Fire, frost, smoke: how climate change is threatening the wine industry
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It is a good time to speak to Paul Roberts, chief operating officer of famed Napa Valley winery Colgin Cellars, about climate change. “It’s raining! First time in 200 days,” he says, delighted. What he does not know is that a “bomb” cyclone will soon follow, causing localised flooding. It sums up the weather challenges for Californian winemakers this year and, frankly, most years.
All winemakers understand the risks that global warming bring to their crops and wines. But some longstanding investors in fine wine are still sanguine, which prompts the question of whether they really understand the risks. Perhaps they should review their stock of wines more intently. The most prestigious wines from California, France and Italy already have substantial scarcity value, costing hundreds, even thousands, of pounds a bottle.
Now, these prices are rising steadily, but how much this is because of climate change and how much is a function of demand exceeding supply, no one can know for sure. Even so, those new to investment in fine wines have begun to ask what it all means.
At wine merchant Bordeaux Index, head of investment Matthew O’Connell increasingly has to field questions about climate change from wealthy collectors, though mainly from the less experienced ones. “We are finding, in particular in discussions with new investors in the space, that it will be in their top five or 10 questions, something that simply wasn’t the case just a couple of years ago.”
His team forecasts shortages of supply will not become apparent for at least another decade. Besides, many of the merchant’s clients are only familiar with more recent vintages and are unlikely to have noticed changes over time.
“The market outperformance of young vintages versus older vintages in Bordeaux supports this,” says O’Connell.
Drought and heavy rain are common occupational hazards for most winemakers. Last year, however, Napa Valley suffered a calamity that threatened the region’s wine community — not just the wildfires that destroyed buildings but something even worse: the resulting smoke.
Winemakers in the northern California region, known for its highly valued red wines, faced ruin. While direct heat was a threat, taint from smoke particles was the big concern. These can float in the air long after a fire has passed. Worse, smoke can result in a variety of odd flavours caused by the atmospheric residues.
Views on what to do with any tainted wines varied, says Alder Yarrow, writer of wine blog Vinography. Some winemakers remained in denial, perceiving no lasting effects. Others took a wait-and-see approach. Those making the priciest wines had to make some tough choices. After testing, Colgin Cellars, whose wines sell from about £300 a bottle, realised that its 2020 vintage would not be fit for its discerning customers and therefore decided not to release it. Roberts preferred to risk finances than reputation.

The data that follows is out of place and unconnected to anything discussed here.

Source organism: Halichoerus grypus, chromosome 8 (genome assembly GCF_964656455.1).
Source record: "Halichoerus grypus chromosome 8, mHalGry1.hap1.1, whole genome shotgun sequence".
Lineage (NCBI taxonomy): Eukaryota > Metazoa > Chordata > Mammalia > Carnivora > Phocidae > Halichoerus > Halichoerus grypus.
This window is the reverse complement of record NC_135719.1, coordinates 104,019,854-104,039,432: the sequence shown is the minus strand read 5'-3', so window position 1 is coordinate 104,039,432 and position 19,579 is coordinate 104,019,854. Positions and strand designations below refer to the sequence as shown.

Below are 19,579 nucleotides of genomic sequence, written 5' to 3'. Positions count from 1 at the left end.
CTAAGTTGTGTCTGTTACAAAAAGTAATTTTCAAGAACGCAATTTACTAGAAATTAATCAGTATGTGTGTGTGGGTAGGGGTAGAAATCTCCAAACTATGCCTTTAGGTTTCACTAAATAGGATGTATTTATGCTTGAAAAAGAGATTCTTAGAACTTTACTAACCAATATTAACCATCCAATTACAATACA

Climate change has forced all makers of fine wines to adapt. Growing techniques have changed to deal with the added heat and untimely spring frosts. Managing the vine canopies produces more leaf shade to protect the grapes. More careful pruning of the vines helps achieve the best grape harvests possible. But, at the same time, the organic and biodynamic farming methods introduced throughout the world in recent decades do not always cope well with problems such as mould. In that sense, the methods are more costly, meaning less financially strong winemakers might struggle to maintain them as weather patterns become more variable.
Wildfires are only one manifestation of global warming. Warmer summers and longer growing seasons can force vineyards to pick their grapes early — a so-called green harvest. Unusual weather events, such as frosts in spring or hailstorms in summer, keep the vignerons on their toes in France. Chronic drought conditions force Italian fine wine makers to create new clones of grape varieties, as well as manage their vines, to cope with declining rainfall each year.
At Antinori, a producer of “super Tuscans” such as Tignanello and Solaia, the battle with climate change grinds on. As in much of Italy, heat and drought make the work harder, says chief executive Renzo Cotarella. Canopy management has helped protect the Sangiovese, Cabernet Sauvignon and Cabernet Franc grapes used in both wines — the latter two respond reasonably well to heat. “Of course, 20, 30 years ago it was much easier,” says Cotarella. Then again, he thinks Antinori’s quality has improved.
Champagne makers, too, face a climate challenge. “At Bollinger, the yield has dropped 10-15 per cent over the past decade, for sure,” says Etienne Bizot, chair and chief executive of its holding company, SJB. Unlike some of its peers, such as Taittinger and Pommery, which have bought acreage in recent years in England and elsewhere, Bollinger had held to its French roots. But, in April, SJB bought Ponzi Vineyards of Oregon, one of the first to grow Pinot Noir and Chardonnay in the Willamette Valley.